Saturday, February 19, 2005

Anything wrong with christening a baby?

The time is far approaching when what had been merely theoretical will turn into a live issue. My wife wants to christen our daughter in a couple of months time and has started the bureaucratic ball rolling. Well, I have agreed to it but with a heavy heart. The silly thing is that my wife doesn’t care half as much about it as I do. For her it is more about custom and not wanting our daughter to be different from the other kids. Not because there’s something great about being the same but because my wife thinks that children will pick on anyone who is different. Having always been different in some way I know on my own skin what that’s like. Mind you, our daughter will always be different anyhow. I guess I feel somewhat upset that my wife doesn’t appreciate that I am making a significant concession. On the other hand, how much of a concession is it given that I have never bothered to annul my being a member of the faith, so that I still figure in the percentage of my countrymen who are Christian?

So, that’s the question, I guess – what exactly is wrong with letting your child be christened? The first thing that comes to mind is that it means joining up your child to an organization at a stage when she is in no position to make a choice and when she may later not wish to be a member of that organization. Particularly, given the history of that organization – would you sign your daughter up to the Spanish Falange? This decision not only affects her but also gives succour to that organization. The amazing thing is the degree to which these kinds of decisions are handled for most people by tradition. Most people, in a sense, do not make a choice but simply repeat what everyone else is doing. If everyone is signing their children up then they sign them up too, if not then not. There appears to be very little consideration of the rightness or wrongness of the action – the qualms are handed over wholesale to the society that one lives in. I guess that this is just the thing that the existentialists rebelled against. But what if you are consciously doing something you consider wrong?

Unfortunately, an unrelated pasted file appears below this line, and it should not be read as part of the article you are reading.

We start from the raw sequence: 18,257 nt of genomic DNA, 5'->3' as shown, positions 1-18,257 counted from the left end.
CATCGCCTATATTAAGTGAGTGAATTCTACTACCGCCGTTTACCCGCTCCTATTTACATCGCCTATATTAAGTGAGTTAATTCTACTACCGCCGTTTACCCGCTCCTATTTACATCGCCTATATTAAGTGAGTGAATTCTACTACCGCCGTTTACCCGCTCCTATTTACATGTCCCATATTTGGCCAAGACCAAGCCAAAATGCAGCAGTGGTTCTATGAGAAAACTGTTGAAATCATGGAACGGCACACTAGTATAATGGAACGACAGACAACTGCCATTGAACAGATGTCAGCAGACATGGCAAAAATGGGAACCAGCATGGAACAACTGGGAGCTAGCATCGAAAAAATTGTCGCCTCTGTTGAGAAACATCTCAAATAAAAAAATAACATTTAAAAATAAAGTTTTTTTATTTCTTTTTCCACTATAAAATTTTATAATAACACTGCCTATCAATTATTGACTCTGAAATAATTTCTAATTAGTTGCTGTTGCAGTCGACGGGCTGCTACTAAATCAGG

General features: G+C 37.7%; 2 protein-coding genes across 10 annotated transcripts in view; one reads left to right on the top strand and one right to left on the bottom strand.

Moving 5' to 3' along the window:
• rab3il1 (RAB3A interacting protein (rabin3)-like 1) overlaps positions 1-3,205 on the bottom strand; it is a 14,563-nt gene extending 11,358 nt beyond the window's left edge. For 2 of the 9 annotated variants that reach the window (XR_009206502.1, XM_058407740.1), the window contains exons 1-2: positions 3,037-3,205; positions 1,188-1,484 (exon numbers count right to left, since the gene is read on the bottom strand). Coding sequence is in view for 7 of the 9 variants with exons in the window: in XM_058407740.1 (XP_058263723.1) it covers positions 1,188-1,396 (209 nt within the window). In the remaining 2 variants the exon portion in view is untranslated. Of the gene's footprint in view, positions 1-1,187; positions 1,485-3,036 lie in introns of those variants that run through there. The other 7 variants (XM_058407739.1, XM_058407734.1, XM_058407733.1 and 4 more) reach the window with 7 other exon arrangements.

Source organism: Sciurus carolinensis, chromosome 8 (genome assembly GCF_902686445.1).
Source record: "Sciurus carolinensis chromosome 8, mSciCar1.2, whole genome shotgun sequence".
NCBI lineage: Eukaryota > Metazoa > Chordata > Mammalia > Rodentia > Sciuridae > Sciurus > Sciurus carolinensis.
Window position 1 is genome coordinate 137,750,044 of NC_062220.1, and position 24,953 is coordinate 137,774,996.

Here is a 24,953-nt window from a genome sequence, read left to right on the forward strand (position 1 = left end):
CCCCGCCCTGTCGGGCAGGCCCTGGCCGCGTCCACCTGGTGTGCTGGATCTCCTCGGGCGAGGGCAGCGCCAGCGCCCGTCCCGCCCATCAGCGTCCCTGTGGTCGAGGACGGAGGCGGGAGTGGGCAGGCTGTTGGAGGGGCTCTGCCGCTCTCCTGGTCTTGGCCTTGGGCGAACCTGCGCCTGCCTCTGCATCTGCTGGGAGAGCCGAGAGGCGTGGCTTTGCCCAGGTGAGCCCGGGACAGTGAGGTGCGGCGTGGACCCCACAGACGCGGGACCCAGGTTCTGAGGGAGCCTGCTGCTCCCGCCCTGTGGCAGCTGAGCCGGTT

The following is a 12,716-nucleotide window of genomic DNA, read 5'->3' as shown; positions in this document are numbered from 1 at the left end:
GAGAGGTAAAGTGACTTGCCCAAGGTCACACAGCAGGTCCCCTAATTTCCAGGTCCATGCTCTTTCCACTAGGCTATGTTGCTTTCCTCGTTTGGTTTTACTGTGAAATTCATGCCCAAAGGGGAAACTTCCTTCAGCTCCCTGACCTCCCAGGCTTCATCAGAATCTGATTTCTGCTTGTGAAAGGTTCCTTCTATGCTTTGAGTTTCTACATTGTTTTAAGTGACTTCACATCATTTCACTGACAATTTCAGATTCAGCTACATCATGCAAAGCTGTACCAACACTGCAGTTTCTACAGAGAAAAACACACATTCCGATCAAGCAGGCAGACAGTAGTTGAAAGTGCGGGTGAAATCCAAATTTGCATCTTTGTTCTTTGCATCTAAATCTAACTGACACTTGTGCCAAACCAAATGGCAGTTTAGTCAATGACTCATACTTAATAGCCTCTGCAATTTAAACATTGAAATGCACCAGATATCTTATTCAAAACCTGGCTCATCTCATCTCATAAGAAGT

The thinking, I guess, is that my daughter will choose what she wants to be anyway so that this ceremony doesn’t matter. But if it doesn’t matter, why perform it at all? Of course, the reasons why the church invented the ceremony and made it something to be performed soon after birth are obvious. The aim was to try to lock people into the faith of their parents so as to ensure that the faith grew rather than withered. A faith which did not ensure its survival in some such way would not be around after two thousand years – the memes would have died out long ago. Again, this goes hand in hand with the way most people let their society handle most of the most significant choices in their life for them – just like churches, societies also have to be able to perpetuate themselves and a society which does not direct its members’ actions to a great degree will not be stable enough to last. But, on the individual level, performing the ceremony makes no sense. We no longer live in times when not being an official member of the faith carried with it any real threat.

The only threat that christening might be thought to protect against is the grave danger of dying without being cleansed of original sin. Of course, not just atheists but even most Christians do not take that seriously anymore. Our conception of justice has evolved to the point where the idea of being punished for something that a far distant relative might have done just seems preposterous. Not to mention that the ‘crime’ ‘committed’ was frivolous – eating an apple when one had been told not to but not given any substantive reason. Not to mention that most Christians do not think of the whole paradise story as anything more than, at best, an allegory. Certainly, my wife would laugh if someone suggested that our daughter is burdened by sin.

Still, my daughter is going to become an official member of the faith. And – without the excuse of just doing what society tells me to do – I will go along with it.


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